Fed quick take
So, the Fed is trying to rescue the market with a 50 basis points emergency cut. I will publish a longer, more fundamental piece about the signal this action sends to investors and the markets and the long-term implications on Wednesday, 18 March before the next Fed Open Market Committee meeting. But here are some quick takes:
Apparently, the answer to everything is a rate cut, quantitative easing or both. It doesn’t matter that the Covid-19 epidemic leads to a decline of supply while rate cuts address a decline of demand. Rate cuts can do nothing to help alleviate the growth slowdown due to disruptions of global supply chains. All they can do is lift sentiment and stock prices.
If we continue on this path, we might end up here:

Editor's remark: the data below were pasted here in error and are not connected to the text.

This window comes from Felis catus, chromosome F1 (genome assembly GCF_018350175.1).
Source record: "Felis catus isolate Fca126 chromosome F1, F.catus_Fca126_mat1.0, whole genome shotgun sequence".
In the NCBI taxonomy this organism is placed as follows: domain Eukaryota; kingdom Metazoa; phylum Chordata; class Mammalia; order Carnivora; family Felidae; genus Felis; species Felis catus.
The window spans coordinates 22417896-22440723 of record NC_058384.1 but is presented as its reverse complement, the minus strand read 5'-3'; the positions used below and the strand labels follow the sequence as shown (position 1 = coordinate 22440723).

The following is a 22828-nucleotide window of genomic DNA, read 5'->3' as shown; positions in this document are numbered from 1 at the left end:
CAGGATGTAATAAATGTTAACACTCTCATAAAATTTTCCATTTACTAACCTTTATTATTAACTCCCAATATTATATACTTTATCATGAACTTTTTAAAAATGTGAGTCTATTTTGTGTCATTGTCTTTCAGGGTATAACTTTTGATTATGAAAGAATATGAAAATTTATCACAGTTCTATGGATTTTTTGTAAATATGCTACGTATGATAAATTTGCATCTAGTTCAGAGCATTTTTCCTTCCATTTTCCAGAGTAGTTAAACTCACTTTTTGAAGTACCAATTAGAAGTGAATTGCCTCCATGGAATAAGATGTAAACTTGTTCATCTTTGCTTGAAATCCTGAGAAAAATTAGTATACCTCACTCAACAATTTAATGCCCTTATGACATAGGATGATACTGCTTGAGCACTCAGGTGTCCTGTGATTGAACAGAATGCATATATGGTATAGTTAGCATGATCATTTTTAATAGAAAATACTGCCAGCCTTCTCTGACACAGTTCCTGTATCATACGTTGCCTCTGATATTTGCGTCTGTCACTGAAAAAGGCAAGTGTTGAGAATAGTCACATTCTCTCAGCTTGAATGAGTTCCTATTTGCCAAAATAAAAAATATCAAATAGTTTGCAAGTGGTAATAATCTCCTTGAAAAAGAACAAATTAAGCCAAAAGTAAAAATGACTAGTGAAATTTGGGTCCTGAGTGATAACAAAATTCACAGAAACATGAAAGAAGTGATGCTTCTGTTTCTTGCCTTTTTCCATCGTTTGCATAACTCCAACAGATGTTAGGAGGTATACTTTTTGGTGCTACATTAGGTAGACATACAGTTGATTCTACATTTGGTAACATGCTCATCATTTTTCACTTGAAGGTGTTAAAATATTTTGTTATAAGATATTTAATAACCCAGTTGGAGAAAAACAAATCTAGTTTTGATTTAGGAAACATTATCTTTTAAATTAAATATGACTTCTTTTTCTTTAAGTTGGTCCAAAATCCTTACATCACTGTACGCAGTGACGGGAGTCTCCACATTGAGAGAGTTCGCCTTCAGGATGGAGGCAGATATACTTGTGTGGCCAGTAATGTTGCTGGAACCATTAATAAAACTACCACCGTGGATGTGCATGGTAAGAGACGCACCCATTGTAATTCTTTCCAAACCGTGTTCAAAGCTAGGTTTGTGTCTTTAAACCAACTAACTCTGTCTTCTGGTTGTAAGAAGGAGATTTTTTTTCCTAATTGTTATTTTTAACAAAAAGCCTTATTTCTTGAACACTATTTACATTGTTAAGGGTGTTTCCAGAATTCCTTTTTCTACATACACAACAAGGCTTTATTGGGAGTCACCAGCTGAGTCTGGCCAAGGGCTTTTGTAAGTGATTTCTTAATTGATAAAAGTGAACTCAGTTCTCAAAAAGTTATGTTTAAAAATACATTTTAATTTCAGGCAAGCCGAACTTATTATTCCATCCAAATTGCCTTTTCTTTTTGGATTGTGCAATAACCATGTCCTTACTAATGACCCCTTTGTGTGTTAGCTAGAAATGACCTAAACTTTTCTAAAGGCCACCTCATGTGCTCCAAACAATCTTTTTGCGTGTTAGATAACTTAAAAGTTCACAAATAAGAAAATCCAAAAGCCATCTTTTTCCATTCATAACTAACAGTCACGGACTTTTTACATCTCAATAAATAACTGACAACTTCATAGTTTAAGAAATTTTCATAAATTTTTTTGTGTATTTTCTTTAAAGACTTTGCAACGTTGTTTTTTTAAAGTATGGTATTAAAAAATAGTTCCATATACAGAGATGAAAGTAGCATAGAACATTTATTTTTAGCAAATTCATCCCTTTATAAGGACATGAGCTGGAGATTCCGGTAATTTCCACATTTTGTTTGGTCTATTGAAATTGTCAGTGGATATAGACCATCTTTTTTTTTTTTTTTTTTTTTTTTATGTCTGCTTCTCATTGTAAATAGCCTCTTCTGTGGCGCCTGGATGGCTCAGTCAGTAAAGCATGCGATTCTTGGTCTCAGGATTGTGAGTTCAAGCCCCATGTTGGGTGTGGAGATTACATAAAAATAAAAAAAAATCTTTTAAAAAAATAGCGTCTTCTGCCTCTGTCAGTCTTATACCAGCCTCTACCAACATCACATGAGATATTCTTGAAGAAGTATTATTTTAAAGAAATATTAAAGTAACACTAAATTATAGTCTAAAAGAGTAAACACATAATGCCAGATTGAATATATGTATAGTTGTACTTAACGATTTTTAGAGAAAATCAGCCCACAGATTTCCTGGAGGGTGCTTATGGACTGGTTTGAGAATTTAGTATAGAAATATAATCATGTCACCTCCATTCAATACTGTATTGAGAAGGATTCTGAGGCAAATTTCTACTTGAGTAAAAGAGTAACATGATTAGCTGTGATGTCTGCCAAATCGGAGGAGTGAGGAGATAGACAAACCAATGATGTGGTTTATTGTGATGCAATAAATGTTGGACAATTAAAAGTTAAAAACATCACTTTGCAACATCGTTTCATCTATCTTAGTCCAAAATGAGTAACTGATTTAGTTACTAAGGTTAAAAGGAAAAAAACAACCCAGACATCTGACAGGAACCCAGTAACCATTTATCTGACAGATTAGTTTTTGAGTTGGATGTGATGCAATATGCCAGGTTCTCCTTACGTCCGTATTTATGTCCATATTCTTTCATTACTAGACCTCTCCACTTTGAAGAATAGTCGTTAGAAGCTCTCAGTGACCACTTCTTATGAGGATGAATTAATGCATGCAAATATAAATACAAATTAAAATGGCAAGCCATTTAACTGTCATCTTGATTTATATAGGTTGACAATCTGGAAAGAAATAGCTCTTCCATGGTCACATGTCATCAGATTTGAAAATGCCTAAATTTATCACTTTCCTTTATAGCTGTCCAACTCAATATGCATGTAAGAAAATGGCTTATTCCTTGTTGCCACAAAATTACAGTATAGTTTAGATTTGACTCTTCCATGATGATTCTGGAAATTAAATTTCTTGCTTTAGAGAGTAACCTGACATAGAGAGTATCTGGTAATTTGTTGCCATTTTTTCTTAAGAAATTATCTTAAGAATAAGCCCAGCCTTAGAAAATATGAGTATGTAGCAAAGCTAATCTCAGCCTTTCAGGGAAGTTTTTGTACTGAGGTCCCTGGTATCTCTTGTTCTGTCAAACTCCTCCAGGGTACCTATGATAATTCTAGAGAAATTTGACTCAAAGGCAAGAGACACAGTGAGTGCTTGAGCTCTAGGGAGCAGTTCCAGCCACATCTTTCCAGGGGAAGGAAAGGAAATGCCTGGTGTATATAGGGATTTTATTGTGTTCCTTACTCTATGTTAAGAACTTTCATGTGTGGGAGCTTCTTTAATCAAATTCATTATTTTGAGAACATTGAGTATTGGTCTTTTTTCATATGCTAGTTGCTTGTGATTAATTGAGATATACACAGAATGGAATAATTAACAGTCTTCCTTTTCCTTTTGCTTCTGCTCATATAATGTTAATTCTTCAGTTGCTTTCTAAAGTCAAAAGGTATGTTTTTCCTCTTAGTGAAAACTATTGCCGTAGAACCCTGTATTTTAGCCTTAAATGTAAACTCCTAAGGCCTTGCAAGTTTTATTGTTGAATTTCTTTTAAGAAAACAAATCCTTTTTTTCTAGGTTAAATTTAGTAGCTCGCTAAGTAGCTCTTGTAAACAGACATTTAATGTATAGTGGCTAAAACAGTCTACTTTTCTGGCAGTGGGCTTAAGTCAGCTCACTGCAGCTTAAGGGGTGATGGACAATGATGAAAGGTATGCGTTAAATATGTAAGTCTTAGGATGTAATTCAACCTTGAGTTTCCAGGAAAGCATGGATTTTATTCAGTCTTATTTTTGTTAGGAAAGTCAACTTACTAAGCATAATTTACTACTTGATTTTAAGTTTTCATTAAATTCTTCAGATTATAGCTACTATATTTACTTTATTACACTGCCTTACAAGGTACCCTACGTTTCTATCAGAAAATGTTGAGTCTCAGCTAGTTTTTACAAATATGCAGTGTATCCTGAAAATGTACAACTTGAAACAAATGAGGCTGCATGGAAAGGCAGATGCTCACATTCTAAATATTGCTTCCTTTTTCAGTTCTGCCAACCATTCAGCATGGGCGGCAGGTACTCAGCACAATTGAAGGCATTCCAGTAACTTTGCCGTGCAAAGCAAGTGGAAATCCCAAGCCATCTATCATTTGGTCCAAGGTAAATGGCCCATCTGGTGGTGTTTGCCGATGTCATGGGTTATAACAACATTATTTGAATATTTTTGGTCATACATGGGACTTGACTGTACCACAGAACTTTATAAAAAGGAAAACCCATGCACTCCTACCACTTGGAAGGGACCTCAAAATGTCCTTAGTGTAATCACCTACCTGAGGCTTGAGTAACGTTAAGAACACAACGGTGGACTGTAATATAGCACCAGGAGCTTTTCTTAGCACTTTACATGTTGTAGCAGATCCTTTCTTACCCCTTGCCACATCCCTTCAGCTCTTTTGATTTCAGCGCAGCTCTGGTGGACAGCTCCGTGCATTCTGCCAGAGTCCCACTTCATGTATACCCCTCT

It is impressive how quickly the Fed reacted. A market that declined for one week by about 10% to 15% is now enough to trigger the same monetary stimulus as the beginning of the Global Financial Crisis in late 2007.
If you think rates are low today, you might want to read my latest post for Enterprising Investor. It could well be that interest rates will never normalise to levels seen in the past.
I wonder what people in Sweden, Switzerland, and Denmark are supposed to do now? The ECB will likely follow the Fed and cut rates even more, which triggers another round of rate cuts at the Swiss National Bank and the Swedish Riksbank. I have talked about the implications for savers and investors here.
Also, remember that I wrote this morning that the economy is likely going to be fine, particularly in the United States. The people who will be suffering the unintended consequences of the Fed’s actions today are going to be savers in Germany, Sweden, and Switzerland as well as businesses in emerging markets.